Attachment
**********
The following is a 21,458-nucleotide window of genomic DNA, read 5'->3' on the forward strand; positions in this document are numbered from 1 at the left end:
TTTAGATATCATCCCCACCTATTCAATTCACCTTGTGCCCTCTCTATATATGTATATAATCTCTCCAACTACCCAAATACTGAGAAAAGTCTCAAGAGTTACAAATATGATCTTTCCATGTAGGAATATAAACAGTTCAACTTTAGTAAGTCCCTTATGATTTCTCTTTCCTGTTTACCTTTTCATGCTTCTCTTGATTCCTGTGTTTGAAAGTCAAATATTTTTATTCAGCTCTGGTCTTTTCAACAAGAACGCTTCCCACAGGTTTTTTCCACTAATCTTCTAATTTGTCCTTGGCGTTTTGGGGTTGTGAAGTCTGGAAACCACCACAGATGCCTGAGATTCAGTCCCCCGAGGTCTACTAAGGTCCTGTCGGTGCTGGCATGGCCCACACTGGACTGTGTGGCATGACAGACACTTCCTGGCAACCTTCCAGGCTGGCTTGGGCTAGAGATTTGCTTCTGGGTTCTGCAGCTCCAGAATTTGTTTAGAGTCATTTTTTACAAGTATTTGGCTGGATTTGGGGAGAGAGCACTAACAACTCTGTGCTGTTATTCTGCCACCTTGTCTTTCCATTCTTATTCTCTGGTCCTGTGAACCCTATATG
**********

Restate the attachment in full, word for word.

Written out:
The following is a 21,458-nucleotide window of genomic DNA, read 5'->3' on the forward strand; positions in this document are numbered from 1 at the left end:
TTTAGATATCATCCCCACCTATTCAATTCACCTTGTGCCCTCTCTATATATGTATATAATCTCTCCAACTACCCAAATACTGAGAAAAGTCTCAAGAGTTACAAATATGATCTTTCCATGTAGGAATATAAACAGTTCAACTTTAGTAAGTCCCTTATGATTTCTCTTTCCTGTTTACCTTTTCATGCTTCTCTTGATTCCTGTGTTTGAAAGTCAAATATTTTTATTCAGCTCTGGTCTTTTCAACAAGAACGCTTCCCACAGGTTTTTTCCACTAATCTTCTAATTTGTCCTTGGCGTTTTGGGGTTGTGAAGTCTGGAAACCACCACAGATGCCTGAGATTCAGTCCCCCGAGGTCTACTAAGGTCCTGTCGGTGCTGGCATGGCCCACACTGGACTGTGTGGCATGACAGACACTTCCTGGCAACCTTCCAGGCTGGCTTGGGCTAGAGATTTGCTTCTGGGTTCTGCAGCTCCAGAATTTGTTTAGAGTCATTTTTTACAAGTATTTGGCTGGATTTGGGGAGAGAGCACTAACAACTCTGTGCTGTTATTCTGCCACCTTGTCTTTCCATTCTTATTCTCTGGTCCTGTGAACCCTATATG